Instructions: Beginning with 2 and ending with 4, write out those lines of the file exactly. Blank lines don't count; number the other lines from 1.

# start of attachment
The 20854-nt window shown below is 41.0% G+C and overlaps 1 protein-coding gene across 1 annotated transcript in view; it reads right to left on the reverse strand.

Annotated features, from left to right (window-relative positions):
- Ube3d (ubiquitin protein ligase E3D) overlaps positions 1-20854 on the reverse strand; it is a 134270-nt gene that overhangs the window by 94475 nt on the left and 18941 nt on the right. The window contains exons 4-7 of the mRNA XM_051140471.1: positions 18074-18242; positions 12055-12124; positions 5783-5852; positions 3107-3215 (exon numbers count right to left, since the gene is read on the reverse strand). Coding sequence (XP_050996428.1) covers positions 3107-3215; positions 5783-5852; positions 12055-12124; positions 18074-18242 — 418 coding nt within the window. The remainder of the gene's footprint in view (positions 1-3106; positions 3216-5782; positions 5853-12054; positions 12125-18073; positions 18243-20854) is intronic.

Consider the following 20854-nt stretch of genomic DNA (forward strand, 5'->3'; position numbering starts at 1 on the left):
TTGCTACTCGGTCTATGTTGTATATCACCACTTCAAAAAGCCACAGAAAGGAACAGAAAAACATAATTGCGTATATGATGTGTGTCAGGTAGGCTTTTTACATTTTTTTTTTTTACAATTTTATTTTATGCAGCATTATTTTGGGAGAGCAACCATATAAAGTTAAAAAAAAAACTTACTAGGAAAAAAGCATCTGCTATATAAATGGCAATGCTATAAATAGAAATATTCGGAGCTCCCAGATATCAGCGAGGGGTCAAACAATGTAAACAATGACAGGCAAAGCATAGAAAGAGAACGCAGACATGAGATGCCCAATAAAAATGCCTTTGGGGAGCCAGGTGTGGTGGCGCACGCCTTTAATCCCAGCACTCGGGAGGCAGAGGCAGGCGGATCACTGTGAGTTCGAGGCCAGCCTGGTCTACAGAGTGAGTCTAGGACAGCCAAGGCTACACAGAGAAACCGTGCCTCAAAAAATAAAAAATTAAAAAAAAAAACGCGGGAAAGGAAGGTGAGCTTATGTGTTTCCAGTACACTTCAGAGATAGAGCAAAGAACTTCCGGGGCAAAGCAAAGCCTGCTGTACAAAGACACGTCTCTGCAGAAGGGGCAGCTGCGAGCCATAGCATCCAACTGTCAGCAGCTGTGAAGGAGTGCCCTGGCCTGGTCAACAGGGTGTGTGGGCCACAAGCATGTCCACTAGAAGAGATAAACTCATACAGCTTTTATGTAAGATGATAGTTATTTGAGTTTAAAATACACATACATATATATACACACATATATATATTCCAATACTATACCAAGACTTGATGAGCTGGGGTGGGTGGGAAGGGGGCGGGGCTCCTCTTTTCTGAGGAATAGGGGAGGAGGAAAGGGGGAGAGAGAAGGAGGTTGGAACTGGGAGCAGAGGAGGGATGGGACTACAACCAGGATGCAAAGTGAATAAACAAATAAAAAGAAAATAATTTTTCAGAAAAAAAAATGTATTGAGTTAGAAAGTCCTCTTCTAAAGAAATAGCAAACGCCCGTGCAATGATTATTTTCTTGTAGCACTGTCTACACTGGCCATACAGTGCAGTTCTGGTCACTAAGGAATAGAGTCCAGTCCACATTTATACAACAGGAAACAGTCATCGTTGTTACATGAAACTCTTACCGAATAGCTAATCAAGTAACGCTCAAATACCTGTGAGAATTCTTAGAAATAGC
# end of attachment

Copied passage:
Annotated features, from left to right (window-relative positions):
- Ube3d (ubiquitin protein ligase E3D) overlaps positions 1-20854 on the reverse strand; it is a 134270-nt gene that overhangs the window by 94475 nt on the left and 18941 nt on the right. The window contains exons 4-7 of the mRNA XM_051140471.1: positions 18074-18242; positions 12055-12124; positions 5783-5852; positions 3107-3215 (exon numbers count right to left, since the gene is read on the reverse strand). Coding sequence (XP_050996428.1) covers positions 3107-3215; positions 5783-5852; positions 12055-12124; positions 18074-18242 — 418 coding nt within the window. The remainder of the gene's footprint in view (positions 1-3106; positions 3216-5782; positions 5853-12054; positions 12125-18073; positions 18243-20854) is intronic.

Consider the following 20854-nt stretch of genomic DNA (forward strand, 5'->3'; position numbering starts at 1 on the left):